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In other nations, public schools are one thread in a quilt that includes free universal child care, health care, and job training. Here, schools are the whole cloth. Today we look around the world at countries like Finland and South Korea, whose students consistently outscore Americans on standardized tests, and wonder what we are doing wrong. Dana Goldstein first asks the often-forgotten question: "How did we get here?" She argues that we must take the historical perspective, understanding the political and cultural baggage that is tied to teaching, if we have any hope of positive change. In her lively, character-driven history of public teaching, Goldstein guides us through American education's many passages, including the feminization of teaching in the 1800s and the fateful growth of unions, and shows that the battles fought over nearly two centuries echo the very dilemmas we cope with today.
Goldstein shows that recent innovations like Teach for America, merit pay, and teacher evaluation via student testing are actually as old as public schools themselves. Goldstein argues that long-festering ambivalence about teachers - are they civil servants or academic professionals? - and unrealistic expectations that the schools alone should compensate for poverty's ills have driven the most ambitious people from becoming teachers and sticking with it. In America's past, and in local innovations that promote the professionalization of the teaching corps, Goldstein finds answers to an age-old problem.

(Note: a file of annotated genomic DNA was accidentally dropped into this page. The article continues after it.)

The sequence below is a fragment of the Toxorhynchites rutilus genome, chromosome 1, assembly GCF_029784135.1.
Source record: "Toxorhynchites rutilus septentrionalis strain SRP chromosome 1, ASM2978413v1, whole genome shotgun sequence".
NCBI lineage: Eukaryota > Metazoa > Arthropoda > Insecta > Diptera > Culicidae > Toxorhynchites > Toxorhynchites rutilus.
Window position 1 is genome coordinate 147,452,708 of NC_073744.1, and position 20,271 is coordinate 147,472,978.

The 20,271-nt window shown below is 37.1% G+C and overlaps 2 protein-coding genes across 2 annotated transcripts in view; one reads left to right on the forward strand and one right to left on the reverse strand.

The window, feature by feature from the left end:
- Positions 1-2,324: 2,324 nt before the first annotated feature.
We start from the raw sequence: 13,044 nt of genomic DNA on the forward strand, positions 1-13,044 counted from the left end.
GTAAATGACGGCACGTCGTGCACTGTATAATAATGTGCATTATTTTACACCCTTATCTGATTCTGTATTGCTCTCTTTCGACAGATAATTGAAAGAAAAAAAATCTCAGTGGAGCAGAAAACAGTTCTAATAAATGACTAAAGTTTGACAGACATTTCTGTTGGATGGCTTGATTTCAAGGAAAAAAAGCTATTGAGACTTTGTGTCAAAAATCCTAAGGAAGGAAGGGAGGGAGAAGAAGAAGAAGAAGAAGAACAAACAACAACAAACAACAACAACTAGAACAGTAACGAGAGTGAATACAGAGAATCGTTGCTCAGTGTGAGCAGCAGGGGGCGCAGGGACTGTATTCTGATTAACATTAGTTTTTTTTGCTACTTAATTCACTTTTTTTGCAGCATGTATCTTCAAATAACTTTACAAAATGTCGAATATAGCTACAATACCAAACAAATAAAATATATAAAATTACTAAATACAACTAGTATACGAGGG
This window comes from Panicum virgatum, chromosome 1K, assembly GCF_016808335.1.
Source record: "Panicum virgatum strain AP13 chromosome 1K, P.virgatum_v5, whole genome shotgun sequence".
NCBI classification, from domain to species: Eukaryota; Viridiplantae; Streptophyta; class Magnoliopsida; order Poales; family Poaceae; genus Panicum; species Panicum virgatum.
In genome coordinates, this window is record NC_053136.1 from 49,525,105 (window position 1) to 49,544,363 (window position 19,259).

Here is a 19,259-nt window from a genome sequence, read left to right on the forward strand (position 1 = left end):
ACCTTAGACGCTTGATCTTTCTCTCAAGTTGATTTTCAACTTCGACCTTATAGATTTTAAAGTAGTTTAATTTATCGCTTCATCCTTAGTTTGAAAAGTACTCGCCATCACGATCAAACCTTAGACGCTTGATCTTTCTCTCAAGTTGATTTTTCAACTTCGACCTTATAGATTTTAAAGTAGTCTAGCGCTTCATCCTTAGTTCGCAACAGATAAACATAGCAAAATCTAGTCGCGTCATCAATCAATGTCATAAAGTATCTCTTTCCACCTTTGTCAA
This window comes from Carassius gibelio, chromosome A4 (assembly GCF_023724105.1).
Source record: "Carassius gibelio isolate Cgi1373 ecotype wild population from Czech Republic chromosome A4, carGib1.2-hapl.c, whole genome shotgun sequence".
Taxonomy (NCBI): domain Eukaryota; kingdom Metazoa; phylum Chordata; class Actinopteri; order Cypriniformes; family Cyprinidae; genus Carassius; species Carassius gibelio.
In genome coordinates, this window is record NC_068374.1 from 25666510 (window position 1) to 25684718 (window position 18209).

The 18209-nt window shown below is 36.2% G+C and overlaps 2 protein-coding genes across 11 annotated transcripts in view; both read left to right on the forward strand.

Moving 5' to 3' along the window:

Customer ReviewsMost Helpful
By Kristina Ayala on 04-07-15
Makes one think
I appreciated how this helps put into contact things I experienced as a teacher . Unprofessional tasks and data driven tasks consume time and energy that should be spent teaching students. This is a reminder that this is a job for professionals and thus needs to be treated professionally. Testing to target instruction is important when it has a place to help children learn. Learning from other teachers and sharing best practices is something to value, it was nice to hear more about it. Listening to this book on audible while driving home from work really allowed me to process the bigger picture and understand what teachers have faced all over the country throughout history.
6 of 6 people found this review helpful
By mindy on 07-31-15
Well presented and researched
This book is for anyone with an interest in education reform, especially policy makers, administrators, teachers, and parent activists. I love the mostly objective presentation of the facts, but also was pleased to hear the author's recommendations in the prologue.
5 of 5 people found this review helpful